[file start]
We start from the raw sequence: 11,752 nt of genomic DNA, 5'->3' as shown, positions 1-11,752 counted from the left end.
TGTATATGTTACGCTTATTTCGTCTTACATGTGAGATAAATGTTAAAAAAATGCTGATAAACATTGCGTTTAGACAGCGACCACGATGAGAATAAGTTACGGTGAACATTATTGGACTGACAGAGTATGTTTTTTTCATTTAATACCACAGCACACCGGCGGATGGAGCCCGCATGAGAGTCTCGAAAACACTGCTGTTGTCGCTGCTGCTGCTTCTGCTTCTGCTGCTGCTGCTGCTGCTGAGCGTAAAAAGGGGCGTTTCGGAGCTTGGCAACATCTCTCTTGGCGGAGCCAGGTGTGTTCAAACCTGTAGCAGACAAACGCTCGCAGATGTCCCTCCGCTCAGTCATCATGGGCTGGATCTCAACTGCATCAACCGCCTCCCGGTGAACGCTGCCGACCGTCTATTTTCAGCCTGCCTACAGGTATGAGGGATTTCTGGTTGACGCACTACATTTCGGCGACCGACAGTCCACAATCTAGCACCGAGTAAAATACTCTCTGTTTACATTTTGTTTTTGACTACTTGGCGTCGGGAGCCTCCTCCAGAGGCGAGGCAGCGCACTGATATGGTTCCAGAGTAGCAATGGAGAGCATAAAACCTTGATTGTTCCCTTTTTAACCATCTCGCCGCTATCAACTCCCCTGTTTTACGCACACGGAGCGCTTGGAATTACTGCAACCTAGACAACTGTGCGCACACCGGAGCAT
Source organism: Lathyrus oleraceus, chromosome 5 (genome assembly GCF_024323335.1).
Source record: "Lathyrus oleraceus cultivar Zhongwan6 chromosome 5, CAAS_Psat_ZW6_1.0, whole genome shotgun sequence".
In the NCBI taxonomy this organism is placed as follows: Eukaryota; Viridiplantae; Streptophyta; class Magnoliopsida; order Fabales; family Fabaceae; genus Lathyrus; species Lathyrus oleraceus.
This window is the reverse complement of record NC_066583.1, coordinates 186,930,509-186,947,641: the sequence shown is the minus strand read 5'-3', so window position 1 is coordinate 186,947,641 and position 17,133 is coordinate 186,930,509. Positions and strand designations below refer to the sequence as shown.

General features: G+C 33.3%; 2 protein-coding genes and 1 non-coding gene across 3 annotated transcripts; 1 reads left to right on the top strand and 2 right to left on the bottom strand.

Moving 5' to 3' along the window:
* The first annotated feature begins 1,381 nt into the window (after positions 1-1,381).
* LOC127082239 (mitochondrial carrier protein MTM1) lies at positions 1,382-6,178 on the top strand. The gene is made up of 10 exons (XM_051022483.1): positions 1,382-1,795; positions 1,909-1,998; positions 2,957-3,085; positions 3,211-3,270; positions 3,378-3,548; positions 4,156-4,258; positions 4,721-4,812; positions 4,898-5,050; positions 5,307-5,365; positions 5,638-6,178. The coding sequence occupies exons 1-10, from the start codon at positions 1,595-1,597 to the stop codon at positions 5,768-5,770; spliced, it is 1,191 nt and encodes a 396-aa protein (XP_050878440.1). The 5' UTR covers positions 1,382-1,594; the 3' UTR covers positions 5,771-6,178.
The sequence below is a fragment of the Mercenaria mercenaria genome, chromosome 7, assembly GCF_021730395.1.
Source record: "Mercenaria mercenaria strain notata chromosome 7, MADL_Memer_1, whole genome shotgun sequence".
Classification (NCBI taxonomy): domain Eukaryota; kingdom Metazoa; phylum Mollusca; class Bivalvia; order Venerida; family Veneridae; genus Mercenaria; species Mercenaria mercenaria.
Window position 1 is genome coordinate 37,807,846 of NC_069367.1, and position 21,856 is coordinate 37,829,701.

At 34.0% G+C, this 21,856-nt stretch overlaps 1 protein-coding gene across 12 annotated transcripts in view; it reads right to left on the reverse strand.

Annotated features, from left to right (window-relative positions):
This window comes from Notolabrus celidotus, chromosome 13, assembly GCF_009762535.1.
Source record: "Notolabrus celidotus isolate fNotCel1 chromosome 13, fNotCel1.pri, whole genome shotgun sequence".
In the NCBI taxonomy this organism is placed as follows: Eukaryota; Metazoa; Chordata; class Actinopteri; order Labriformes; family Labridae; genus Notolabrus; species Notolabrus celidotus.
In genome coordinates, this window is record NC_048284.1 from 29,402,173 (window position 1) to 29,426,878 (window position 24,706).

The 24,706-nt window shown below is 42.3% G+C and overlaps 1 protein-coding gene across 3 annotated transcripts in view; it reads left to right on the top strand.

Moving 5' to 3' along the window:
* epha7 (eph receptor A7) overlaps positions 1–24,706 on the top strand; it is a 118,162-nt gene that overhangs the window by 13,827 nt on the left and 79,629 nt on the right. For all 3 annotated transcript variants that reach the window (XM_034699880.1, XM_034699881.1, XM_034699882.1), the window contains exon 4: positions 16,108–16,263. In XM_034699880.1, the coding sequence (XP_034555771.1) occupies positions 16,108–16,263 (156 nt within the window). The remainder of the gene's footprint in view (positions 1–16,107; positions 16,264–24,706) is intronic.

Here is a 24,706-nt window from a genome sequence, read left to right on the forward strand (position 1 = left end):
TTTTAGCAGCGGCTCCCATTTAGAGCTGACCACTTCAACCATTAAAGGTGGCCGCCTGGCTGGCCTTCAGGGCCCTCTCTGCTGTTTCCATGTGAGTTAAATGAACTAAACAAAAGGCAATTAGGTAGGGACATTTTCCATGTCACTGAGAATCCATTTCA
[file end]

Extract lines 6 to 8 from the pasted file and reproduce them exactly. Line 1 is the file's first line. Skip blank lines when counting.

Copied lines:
This window is the reverse complement of record NC_066583.1, coordinates 186,930,509-186,947,641: the sequence shown is the minus strand read 5'-3', so window position 1 is coordinate 186,947,641 and position 17,133 is coordinate 186,930,509. Positions and strand designations below refer to the sequence as shown.

General features: G+C 33.3%; 2 protein-coding genes and 1 non-coding gene across 3 annotated transcripts; 1 reads left to right on the top strand and 2 right to left on the bottom strand.

Moving 5' to 3' along the window: